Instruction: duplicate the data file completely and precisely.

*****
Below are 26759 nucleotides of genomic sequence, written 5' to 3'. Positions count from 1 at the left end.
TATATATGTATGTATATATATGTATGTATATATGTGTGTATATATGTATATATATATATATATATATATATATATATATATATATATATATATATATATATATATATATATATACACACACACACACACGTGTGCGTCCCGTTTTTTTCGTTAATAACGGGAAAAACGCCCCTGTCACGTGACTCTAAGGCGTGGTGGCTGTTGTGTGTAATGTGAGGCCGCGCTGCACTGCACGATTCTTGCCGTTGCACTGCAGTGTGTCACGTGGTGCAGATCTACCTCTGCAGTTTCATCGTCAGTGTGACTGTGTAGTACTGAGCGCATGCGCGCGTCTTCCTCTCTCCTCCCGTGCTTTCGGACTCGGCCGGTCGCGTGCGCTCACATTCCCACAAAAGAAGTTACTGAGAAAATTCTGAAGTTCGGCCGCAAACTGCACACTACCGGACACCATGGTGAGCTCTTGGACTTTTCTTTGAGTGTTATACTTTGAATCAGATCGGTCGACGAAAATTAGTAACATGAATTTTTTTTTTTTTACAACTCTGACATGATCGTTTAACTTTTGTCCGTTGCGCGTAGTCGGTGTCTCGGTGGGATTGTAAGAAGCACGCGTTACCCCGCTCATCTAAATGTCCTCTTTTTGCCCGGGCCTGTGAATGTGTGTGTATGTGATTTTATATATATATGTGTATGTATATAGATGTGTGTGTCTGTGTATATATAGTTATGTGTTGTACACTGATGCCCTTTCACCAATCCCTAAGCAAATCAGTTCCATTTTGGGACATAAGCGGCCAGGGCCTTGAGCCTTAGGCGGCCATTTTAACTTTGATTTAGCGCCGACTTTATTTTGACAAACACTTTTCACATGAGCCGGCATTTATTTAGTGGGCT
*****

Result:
Below are 26759 nucleotides of genomic sequence, written 5' to 3'. Positions count from 1 at the left end.
TATATATGTATGTATATATATGTATGTATATATGTGTGTATATATGTATATATATATATATATATATATATATATATATATATATATATATATATATATATATATATATATATACACACACACACACACGTGTGCGTCCCGTTTTTTTCGTTAATAACGGGAAAAACGCCCCTGTCACGTGACTCTAAGGCGTGGTGGCTGTTGTGTGTAATGTGAGGCCGCGCTGCACTGCACGATTCTTGCCGTTGCACTGCAGTGTGTCACGTGGTGCAGATCTACCTCTGCAGTTTCATCGTCAGTGTGACTGTGTAGTACTGAGCGCATGCGCGCGTCTTCCTCTCTCCTCCCGTGCTTTCGGACTCGGCCGGTCGCGTGCGCTCACATTCCCACAAAAGAAGTTACTGAGAAAATTCTGAAGTTCGGCCGCAAACTGCACACTACCGGACACCATGGTGAGCTCTTGGACTTTTCTTTGAGTGTTATACTTTGAATCAGATCGGTCGACGAAAATTAGTAACATGAATTTTTTTTTTTTTACAACTCTGACATGATCGTTTAACTTTTGTCCGTTGCGCGTAGTCGGTGTCTCGGTGGGATTGTAAGAAGCACGCGTTACCCCGCTCATCTAAATGTCCTCTTTTTGCCCGGGCCTGTGAATGTGTGTGTATGTGATTTTATATATATATGTGTATGTATATAGATGTGTGTGTCTGTGTATATATAGTTATGTGTTGTACACTGATGCCCTTTCACCAATCCCTAAGCAAATCAGTTCCATTTTGGGACATAAGCGGCCAGGGCCTTGAGCCTTAGGCGGCCATTTTAACTTTGATTTAGCGCCGACTTTATTTTGACAAACACTTTTCACATGAGCCGGCATTTATTTAGTGGGCT